FRANK J. OTERI: Certainly working with classical musicians who are used to playing standard repertoire and putting a score in front of them that has weird aleatory notations or quartertone or eighth-tone notations is an uphill battle sometimes. When you’re dealing with a session musician recording a film soundtrack who is really not used to that sort of thing at all, how do you bring in some of these elements?
ELLIOT GOLDENTHAL: I usually record with orchestras like members of the New York Philharmonic or members of the London Symphony, for example. Many of the L.A. recording musicians came from that world. When you’re dealing with the London Symphony Orchestra or New York Philharmonic, they know. They know exactly what you mean. Sometimes you just go over to the concertmaster and very politely tell them what effect you want. It’s not just pick the stick up and go. Very often I’m going from section to section explaining what the technique is, what muting to use, what the aleatoric smudge on the page actually means. You know, things like that.
FRANK J. OTERI: So when you work through a film score and record a film score do feel you have more control of musicians than say an average concert hall composer would writing a piece and maybe getting three rehearsals if they’re lucky with say the Boston Symphony?
ELLIOT GOLDENTHAL: Absolutely. Absolutely. When my oratorio was played by the Boston Symphony with Seiji, who is so great, conducting the orchestra, then he went to conduct the chorus and the children’s chorus. Things were going at such a fast speed. There wasn’t the luxury of taking the piece of paper, going down in the middle of the orchestra. Every second— it’s like a war. Every second you’re counting down to the solemn curfew, so to speak, of when there’s no more time left and you have to put that concert on. It’s really, really scary.
FRANK J. OTERI: The clock is also ticking in film production though.
ELLIOT GOLDENTHAL: Yeah, but it’s different. It’s a little bit different. You have a little bit more… You want to get it right. The director is in there deliberating; thinking whether he likes the last cue or not. Listening back to it while you’re out there fixing. There’s a little bit more wiggle room usually in film production. Even though you have to accomplish a lot every day.
FRANK J. OTERI: It’s interesting. When people who come primarily from the concert world look at the film world, they look at it as this giant act of collaboration. There are so many cooks in the kitchen. There is the director, screenwriter, and producer, obviously the actors and the crew. It’s hard, maybe, to have an individual voice with all those other voices there. That’s a perception, it’s probably not an accurate perception because you’re saying that working with an orchestra seems even more that way, to a certain extent.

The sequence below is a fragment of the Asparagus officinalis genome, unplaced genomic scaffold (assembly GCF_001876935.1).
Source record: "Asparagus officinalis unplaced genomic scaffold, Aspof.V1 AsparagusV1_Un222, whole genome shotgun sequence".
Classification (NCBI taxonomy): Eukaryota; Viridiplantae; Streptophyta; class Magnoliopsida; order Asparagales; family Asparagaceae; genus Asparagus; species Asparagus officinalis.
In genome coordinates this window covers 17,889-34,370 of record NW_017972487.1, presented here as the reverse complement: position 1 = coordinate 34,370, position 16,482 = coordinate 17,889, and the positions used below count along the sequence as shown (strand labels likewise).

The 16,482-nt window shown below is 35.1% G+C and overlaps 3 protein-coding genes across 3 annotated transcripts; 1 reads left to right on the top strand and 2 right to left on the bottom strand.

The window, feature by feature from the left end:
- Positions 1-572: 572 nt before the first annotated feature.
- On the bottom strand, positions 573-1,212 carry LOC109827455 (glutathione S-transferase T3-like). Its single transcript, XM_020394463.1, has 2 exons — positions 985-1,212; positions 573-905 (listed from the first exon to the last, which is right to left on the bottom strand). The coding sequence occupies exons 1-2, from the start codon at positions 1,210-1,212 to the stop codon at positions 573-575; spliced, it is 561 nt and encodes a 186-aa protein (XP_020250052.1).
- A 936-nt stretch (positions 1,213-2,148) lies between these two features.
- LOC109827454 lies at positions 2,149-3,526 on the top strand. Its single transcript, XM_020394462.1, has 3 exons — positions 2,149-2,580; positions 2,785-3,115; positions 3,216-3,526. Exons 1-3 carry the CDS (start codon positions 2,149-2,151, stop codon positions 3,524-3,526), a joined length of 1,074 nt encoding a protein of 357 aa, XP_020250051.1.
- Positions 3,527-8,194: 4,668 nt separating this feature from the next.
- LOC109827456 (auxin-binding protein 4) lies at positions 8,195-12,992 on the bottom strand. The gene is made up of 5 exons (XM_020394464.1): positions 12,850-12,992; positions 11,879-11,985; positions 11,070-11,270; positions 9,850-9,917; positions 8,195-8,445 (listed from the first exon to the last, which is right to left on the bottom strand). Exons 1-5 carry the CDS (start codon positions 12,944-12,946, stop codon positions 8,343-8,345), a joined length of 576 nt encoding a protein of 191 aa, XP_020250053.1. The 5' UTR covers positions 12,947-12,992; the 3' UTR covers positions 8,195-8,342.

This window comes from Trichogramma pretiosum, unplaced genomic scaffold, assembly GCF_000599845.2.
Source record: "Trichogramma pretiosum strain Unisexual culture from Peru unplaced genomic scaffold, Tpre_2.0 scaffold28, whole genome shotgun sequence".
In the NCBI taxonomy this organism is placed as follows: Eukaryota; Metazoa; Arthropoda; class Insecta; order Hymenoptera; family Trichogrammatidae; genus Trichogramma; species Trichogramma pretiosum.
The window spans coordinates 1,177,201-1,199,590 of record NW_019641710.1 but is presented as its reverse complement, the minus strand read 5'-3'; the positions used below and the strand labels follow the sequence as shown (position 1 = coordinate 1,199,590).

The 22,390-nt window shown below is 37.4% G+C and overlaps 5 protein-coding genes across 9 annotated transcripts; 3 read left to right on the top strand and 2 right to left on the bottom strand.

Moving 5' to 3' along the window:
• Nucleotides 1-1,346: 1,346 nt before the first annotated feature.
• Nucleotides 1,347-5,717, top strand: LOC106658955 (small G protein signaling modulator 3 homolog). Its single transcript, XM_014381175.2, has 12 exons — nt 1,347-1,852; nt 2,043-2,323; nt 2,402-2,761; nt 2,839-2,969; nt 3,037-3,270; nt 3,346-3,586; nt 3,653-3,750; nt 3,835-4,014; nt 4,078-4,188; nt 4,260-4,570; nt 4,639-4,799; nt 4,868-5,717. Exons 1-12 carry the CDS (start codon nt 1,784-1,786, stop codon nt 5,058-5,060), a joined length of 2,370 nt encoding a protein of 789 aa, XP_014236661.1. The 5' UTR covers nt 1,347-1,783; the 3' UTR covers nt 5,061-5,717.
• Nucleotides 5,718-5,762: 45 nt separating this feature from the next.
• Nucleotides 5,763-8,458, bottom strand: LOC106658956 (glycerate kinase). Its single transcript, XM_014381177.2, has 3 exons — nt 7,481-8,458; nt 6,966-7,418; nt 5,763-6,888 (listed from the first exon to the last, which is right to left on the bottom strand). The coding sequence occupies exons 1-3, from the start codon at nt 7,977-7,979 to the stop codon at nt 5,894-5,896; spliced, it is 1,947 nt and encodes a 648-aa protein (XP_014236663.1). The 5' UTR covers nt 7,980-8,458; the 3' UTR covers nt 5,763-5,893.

ELLIOT GOLDENTHAL: I think that it is an inaccurate analogy. I think it’s more like the workings of a fine restaurant where everyone has their own role, completely. It’s not a lot of cooks and a lot of chefs in one kitchen. It’s a chef and everyone else doing their job. The executive producer would be the guy that pays the guy that buys the food. That person who buys the food is real, real important. The person that delivers the food is real important. The actual executive chef, of course, is important, but you have the whole line. You have all the sous-chefs. The guys who cut the potatoes are important. The one that reduces the stocks. The people who clean the dishes— I know I’m being simplistic, but the maitre’d, the laundry that all the tablecloths go out to, every single thing is extremely important in the running of a great restaurant. But no one is doing the work of anybody else’s twice. There are not a lot of cooks in the kitchen, so to speak. That’s the way it is in a film production. The editor is sitting there. The director is there. The producer is there and the orchestra. Everybody has a well-defined role. So it is collaborative in a sense that composer and director work together closely; everybody else’s role just follows after that.